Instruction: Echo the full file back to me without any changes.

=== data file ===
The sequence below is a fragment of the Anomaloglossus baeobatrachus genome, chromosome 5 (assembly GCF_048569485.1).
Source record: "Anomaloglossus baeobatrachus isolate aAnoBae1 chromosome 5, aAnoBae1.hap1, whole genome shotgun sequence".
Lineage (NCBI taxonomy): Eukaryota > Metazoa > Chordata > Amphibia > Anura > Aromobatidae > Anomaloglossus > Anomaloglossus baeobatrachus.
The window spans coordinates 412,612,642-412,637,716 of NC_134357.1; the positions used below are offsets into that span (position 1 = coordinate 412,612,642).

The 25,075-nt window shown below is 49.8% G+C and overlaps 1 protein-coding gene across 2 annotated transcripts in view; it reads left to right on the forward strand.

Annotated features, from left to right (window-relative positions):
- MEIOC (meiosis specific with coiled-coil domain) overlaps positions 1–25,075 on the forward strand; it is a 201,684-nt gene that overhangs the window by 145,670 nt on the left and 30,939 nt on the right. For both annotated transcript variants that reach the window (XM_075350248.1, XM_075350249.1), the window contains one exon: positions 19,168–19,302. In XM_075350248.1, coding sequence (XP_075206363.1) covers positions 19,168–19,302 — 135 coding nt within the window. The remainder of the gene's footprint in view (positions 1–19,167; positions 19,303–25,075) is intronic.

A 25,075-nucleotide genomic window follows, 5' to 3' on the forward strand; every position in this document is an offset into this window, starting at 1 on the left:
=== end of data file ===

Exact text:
The sequence below is a fragment of the Anomaloglossus baeobatrachus genome, chromosome 5 (assembly GCF_048569485.1).
Source record: "Anomaloglossus baeobatrachus isolate aAnoBae1 chromosome 5, aAnoBae1.hap1, whole genome shotgun sequence".
Lineage (NCBI taxonomy): Eukaryota > Metazoa > Chordata > Amphibia > Anura > Aromobatidae > Anomaloglossus > Anomaloglossus baeobatrachus.
The window spans coordinates 412,612,642-412,637,716 of NC_134357.1; the positions used below are offsets into that span (position 1 = coordinate 412,612,642).

The 25,075-nt window shown below is 49.8% G+C and overlaps 1 protein-coding gene across 2 annotated transcripts in view; it reads left to right on the forward strand.

Annotated features, from left to right (window-relative positions):
- MEIOC (meiosis specific with coiled-coil domain) overlaps positions 1–25,075 on the forward strand; it is a 201,684-nt gene that overhangs the window by 145,670 nt on the left and 30,939 nt on the right. For both annotated transcript variants that reach the window (XM_075350248.1, XM_075350249.1), the window contains one exon: positions 19,168–19,302. In XM_075350248.1, coding sequence (XP_075206363.1) covers positions 19,168–19,302 — 135 coding nt within the window. The remainder of the gene's footprint in view (positions 1–19,167; positions 19,303–25,075) is intronic.

A 25,075-nucleotide genomic window follows, 5' to 3' on the forward strand; every position in this document is an offset into this window, starting at 1 on the left: